The Bank of England left policy unchanged at its May meeting, as widely expected. No serious discussions on any change in policy are anticipated at least until after the June 23rd referendum, given the uncertainty surrounding the outcome of the vote.
The Bank also updated its growth and inflation forecasts, but recognises that the projections carry huge uncertainty in the light of whether the UK votes to leave or remain in the EU. In particular, the Bank stepped up its warnings about the potentially damaging impact of the UK leaving the EU, notably highlighting a potential sharp depreciation of sterling and postponement of purchases by businesses and households. As such, growth would be weaker, unemployment higher and inflation stronger in the event of a UK exit.
The Bank did not produce a forecast under a Brexit scenario, and its central projection is one where the UK remains in the EU, with a Remain vote helping sterling revive around half of the losses seen in recent months. Under such assumptions, economic growth would hit 2.0% this year, rising to 2.3% next year, slightly weaker than the projections of 2.2% and 2.4% seen in its February projections.
Forecasts revised down
The pace of economic growth has slowed more than expected so far this year, down to 0.4% in the first quarter with PMI business survey data point to a further marked slowing in April. The near-stalling of the economy has pushed the PMI surveys into territory which would normally be associated with the Bank of England leaning towards providing more stimulus to the economy.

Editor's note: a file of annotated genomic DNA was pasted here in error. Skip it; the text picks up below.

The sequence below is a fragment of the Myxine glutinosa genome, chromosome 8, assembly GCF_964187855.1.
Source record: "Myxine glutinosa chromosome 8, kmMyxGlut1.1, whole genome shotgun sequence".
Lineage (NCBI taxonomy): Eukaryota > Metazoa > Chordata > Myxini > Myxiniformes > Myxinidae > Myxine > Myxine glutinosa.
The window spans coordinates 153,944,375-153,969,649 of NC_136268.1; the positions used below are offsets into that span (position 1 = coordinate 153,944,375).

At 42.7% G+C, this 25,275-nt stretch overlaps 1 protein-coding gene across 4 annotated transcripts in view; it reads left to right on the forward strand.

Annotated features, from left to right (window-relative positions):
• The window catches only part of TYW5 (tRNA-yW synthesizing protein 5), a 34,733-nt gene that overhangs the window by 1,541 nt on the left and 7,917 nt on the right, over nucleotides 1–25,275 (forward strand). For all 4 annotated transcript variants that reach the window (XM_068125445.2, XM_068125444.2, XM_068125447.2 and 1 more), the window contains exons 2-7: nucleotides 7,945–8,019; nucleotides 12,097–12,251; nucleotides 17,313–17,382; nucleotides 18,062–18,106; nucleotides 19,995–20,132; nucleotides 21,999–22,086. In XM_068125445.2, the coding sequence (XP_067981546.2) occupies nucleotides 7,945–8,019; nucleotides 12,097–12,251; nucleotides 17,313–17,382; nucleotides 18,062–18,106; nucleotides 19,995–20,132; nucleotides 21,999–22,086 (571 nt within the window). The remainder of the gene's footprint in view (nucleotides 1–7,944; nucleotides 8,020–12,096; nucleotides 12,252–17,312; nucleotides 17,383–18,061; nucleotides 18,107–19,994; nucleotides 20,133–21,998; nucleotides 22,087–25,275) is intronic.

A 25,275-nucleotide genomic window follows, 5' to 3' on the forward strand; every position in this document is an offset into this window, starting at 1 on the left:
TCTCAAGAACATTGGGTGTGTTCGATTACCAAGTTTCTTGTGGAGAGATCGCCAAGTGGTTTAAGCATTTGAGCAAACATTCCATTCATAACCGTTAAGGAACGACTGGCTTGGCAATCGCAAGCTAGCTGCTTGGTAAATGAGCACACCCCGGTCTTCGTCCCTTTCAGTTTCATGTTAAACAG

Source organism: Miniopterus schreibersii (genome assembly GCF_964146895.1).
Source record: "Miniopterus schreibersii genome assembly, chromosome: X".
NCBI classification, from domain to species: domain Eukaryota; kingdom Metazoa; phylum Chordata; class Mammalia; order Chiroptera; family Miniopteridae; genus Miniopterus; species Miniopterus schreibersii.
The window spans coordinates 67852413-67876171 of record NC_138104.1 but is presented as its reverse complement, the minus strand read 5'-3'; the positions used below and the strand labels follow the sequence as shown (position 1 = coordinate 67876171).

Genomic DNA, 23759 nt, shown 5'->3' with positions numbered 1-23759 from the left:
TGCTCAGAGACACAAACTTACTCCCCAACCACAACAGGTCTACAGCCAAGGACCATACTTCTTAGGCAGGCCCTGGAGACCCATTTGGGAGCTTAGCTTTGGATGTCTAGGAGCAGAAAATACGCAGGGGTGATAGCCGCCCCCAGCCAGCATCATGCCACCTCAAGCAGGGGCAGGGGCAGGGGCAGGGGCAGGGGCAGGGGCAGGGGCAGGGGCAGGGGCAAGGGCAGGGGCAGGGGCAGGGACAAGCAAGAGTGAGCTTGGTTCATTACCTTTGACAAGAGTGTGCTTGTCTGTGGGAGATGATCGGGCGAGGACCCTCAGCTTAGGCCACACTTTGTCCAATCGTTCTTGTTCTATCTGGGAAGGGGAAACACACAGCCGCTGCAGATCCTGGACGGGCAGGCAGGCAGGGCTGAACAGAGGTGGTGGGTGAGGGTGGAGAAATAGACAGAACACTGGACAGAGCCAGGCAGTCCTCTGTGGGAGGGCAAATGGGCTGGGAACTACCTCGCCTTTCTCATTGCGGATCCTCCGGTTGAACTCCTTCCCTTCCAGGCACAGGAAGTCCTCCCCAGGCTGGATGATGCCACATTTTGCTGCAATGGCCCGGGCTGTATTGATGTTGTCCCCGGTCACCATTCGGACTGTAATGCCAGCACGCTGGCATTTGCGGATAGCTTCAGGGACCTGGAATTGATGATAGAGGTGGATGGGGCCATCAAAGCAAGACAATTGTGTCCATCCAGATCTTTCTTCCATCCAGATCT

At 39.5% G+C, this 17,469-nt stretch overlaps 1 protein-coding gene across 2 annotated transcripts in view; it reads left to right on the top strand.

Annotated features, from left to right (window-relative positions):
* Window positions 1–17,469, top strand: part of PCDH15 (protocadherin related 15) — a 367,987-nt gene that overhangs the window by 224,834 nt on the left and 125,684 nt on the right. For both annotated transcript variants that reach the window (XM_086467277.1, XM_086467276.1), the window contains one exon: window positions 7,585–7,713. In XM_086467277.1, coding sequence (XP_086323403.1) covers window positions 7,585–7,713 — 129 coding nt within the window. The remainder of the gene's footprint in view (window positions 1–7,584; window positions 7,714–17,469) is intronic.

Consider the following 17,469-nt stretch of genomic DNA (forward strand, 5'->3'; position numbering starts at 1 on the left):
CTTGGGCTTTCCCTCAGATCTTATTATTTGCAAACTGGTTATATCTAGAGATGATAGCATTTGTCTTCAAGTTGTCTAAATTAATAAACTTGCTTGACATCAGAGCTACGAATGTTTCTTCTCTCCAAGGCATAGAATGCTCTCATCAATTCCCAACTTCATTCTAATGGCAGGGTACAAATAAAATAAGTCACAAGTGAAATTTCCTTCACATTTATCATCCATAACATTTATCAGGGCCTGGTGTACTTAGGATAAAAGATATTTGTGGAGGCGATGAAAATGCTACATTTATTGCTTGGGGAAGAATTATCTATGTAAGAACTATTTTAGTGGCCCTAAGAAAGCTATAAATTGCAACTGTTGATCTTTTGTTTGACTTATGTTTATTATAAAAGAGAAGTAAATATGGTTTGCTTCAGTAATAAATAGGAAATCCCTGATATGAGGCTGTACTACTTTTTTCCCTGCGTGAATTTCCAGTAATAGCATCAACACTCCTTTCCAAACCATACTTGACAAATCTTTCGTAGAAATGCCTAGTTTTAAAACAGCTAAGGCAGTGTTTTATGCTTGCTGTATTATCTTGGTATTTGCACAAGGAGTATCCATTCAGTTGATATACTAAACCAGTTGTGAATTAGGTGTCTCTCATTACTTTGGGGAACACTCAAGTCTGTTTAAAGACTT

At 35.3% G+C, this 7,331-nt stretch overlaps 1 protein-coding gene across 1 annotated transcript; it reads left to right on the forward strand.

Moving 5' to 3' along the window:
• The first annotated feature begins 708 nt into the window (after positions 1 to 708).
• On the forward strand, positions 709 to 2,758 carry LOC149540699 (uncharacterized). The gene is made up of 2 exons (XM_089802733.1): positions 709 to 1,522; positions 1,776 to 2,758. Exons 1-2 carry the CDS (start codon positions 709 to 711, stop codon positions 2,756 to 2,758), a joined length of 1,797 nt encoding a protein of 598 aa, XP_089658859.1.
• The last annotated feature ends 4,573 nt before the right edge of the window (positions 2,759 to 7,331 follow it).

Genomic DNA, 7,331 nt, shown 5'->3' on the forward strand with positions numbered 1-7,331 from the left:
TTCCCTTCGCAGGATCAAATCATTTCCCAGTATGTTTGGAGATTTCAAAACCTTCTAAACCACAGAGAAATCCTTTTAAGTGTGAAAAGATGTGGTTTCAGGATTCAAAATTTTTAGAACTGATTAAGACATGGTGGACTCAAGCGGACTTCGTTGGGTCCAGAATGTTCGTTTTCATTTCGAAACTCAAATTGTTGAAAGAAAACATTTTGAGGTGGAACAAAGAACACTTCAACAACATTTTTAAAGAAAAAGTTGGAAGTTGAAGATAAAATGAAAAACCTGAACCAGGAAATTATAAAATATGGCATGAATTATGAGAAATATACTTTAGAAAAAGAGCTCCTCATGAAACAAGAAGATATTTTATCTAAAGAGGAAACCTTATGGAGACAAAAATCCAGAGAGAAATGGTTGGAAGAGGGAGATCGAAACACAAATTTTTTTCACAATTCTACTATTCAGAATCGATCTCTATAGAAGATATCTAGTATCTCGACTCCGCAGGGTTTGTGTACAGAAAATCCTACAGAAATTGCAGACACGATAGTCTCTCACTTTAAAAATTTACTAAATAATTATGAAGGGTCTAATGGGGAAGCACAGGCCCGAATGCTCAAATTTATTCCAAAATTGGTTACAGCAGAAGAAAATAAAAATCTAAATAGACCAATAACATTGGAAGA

Survey responses indicate that companies are already attributing at least some of the economic weakness to Brexit uncertainty. The Bank sees that a rebound in the pace of growth in the second half of the year is therefore a clear possibility in the event of a Remain vote.
Inflation would meanwhile exceed the Bank's 2.0% target in two years' time, suggesting rate hikes would therefore be warranted at some point over the two-year horizon. Economists generally expect the first rate hike early next year, again working on the assumption that the UK remains in the EU.
Risks skewed to the downside
However, even with uncertainty lifting in the event of a Remain camp win, a return to robust growth in the economy is by no means assured, suggesting risks are skewed to the downside of the Bank's projections, as Brexit concerns appear to have merely compounded other headwinds facing the UK economy this year. Most importantly, global economic growth has slowed dramatically in recent months, linked largely to a slowdown in the US, thereby removing the main engine of global economic growth in recent years.
Irrespective of the EU referendum outcome, until the global economy lifts out of the low gear that it has slipped into, there seems little prospect of UK growth accelerating to levels that would worry policymakers into hiking interest rates.